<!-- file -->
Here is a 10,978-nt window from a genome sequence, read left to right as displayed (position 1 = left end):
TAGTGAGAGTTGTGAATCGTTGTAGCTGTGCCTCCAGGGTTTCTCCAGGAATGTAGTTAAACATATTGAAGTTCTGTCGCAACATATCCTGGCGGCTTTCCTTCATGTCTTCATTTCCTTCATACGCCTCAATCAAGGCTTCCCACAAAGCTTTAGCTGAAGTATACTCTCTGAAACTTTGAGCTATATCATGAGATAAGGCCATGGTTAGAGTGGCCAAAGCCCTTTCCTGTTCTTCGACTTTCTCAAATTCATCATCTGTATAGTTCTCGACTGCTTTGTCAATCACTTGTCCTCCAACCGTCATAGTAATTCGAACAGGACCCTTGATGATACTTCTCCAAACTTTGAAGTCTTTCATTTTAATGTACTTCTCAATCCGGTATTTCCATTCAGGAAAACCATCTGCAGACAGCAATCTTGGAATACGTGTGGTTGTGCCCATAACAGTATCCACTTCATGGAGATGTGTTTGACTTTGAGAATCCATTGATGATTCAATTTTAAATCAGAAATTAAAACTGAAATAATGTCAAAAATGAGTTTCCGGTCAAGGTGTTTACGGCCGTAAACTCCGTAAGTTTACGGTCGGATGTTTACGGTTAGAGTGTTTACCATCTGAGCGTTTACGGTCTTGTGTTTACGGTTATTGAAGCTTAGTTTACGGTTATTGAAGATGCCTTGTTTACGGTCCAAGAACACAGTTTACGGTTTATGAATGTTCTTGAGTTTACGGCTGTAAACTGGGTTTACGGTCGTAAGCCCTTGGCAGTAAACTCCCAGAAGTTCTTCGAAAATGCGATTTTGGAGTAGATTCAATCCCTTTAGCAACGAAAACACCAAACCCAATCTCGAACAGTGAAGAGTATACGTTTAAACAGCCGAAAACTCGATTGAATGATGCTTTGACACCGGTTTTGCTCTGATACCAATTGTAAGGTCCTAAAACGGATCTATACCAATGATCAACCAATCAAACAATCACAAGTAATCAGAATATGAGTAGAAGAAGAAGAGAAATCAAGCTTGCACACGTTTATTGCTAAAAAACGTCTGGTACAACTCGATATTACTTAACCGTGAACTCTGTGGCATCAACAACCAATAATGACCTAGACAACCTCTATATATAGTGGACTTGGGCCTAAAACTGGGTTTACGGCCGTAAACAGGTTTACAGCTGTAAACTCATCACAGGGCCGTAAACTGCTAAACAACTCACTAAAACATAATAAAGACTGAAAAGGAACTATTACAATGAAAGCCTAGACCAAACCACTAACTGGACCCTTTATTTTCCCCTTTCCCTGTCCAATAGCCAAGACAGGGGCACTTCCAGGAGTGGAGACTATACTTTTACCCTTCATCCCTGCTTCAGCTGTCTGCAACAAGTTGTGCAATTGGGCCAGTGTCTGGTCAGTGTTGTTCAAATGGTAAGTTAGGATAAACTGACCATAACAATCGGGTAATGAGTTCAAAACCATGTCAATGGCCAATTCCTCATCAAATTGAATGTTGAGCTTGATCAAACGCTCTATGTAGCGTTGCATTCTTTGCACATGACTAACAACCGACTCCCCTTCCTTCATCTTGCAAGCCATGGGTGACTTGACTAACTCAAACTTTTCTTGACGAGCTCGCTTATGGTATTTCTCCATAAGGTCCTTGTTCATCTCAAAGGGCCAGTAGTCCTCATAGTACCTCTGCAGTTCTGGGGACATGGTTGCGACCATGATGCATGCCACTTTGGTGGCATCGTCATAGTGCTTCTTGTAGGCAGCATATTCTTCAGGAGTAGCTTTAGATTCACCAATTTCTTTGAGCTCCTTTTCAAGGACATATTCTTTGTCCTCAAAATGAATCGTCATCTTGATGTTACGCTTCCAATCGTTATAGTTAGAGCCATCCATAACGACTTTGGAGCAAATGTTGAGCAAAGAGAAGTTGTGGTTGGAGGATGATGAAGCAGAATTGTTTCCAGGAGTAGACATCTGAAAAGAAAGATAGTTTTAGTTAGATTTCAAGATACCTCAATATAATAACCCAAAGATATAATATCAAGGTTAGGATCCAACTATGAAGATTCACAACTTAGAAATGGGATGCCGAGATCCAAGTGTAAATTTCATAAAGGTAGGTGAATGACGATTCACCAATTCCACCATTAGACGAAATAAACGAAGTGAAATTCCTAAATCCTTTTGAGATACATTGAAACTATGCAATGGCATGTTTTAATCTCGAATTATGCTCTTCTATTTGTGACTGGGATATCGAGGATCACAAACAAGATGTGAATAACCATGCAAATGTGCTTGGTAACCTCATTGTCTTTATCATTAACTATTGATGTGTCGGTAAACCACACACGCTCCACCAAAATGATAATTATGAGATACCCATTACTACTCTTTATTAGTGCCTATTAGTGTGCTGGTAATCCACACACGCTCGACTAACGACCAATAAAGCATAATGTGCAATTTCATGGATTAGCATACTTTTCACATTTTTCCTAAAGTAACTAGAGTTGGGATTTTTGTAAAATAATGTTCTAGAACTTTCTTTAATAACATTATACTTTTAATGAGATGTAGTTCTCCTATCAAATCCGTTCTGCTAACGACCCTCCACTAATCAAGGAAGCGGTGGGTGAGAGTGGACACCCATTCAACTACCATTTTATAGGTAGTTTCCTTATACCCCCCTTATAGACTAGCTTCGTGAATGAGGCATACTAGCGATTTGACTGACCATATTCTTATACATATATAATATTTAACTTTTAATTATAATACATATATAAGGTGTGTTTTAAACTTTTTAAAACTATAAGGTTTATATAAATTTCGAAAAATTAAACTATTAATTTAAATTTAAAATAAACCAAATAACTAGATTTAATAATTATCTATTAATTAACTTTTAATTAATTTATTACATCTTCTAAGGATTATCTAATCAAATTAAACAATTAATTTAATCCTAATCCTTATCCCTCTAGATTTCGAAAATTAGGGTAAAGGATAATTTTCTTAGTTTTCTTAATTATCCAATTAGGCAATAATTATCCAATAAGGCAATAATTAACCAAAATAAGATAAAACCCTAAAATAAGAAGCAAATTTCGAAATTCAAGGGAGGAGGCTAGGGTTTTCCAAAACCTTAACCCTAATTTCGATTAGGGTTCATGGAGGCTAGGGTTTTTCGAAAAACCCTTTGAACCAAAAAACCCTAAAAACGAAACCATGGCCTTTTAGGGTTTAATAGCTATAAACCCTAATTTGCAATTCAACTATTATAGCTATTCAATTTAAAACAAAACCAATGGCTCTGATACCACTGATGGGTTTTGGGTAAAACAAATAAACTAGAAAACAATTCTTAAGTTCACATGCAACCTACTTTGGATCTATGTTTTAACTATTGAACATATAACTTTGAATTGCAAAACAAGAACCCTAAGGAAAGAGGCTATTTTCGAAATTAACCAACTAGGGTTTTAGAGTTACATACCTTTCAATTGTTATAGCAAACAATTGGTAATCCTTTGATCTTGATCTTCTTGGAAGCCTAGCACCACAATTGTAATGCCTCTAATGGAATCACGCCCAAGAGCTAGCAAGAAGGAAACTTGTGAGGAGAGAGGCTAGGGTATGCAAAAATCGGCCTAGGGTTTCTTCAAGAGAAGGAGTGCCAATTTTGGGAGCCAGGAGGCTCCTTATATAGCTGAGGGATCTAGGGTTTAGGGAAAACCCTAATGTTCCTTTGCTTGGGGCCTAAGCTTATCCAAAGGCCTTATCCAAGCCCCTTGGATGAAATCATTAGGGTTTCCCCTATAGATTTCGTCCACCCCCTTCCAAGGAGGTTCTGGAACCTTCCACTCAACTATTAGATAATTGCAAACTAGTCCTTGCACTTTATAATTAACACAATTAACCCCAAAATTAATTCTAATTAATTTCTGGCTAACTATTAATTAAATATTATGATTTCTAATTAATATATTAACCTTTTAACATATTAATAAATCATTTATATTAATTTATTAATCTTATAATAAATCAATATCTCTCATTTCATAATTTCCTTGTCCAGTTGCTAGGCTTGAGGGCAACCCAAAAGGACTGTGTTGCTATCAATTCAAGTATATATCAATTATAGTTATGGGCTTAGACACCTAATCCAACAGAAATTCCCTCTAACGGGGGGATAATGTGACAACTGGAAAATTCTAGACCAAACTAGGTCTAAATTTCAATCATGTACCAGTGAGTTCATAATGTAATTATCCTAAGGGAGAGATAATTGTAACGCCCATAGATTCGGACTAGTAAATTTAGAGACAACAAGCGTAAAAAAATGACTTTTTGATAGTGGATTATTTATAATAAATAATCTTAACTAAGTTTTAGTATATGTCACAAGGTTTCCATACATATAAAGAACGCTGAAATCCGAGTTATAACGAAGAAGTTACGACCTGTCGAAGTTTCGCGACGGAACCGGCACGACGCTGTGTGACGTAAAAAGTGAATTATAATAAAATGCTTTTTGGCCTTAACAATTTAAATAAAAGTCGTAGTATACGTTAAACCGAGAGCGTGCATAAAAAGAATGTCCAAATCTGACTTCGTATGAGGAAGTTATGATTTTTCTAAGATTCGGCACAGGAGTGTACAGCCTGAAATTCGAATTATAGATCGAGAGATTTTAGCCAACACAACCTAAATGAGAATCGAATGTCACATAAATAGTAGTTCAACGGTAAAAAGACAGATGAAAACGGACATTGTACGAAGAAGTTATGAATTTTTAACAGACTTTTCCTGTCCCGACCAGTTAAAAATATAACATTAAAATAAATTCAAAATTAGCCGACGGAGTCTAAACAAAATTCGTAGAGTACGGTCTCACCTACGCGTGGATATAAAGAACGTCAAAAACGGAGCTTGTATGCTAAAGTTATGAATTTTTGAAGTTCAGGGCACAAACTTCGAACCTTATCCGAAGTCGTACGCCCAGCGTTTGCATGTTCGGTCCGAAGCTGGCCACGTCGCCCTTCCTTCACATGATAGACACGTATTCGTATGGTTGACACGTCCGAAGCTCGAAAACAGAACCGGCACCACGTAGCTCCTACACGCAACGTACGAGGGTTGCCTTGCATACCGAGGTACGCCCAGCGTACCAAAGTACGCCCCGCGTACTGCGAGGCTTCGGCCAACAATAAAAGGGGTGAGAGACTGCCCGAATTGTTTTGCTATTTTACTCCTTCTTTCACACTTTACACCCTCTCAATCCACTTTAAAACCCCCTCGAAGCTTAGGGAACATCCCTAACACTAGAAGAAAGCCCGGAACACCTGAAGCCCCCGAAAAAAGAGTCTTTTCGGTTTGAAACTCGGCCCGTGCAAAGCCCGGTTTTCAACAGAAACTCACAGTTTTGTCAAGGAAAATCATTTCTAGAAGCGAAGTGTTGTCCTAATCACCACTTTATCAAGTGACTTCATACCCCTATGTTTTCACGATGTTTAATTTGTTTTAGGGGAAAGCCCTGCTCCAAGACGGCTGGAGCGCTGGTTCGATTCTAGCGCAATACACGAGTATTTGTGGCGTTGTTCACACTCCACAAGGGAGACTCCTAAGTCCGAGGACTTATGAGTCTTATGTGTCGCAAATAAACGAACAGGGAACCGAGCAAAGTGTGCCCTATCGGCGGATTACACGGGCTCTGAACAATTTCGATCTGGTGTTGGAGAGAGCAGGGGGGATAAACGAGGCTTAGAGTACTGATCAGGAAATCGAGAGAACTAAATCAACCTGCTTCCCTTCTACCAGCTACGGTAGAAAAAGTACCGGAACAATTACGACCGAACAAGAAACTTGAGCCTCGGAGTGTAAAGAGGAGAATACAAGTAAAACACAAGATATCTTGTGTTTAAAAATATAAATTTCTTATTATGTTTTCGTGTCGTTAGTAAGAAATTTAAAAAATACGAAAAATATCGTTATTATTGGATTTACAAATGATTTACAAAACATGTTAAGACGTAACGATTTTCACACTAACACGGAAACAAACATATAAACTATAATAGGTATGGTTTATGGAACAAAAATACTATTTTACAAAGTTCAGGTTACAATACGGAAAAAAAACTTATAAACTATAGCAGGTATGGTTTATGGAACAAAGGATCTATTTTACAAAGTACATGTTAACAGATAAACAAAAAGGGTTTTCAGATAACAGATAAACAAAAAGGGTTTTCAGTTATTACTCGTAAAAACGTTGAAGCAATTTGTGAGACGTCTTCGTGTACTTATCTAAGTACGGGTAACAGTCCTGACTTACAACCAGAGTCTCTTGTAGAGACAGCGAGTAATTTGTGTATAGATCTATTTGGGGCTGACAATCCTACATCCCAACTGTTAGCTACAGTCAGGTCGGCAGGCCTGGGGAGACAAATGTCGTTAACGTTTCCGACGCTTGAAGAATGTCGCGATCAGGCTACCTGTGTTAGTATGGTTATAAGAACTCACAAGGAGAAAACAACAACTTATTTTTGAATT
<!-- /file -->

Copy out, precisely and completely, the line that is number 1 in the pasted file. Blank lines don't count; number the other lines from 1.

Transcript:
Here is a 10,978-nt window from a genome sequence, read left to right as displayed (position 1 = left end):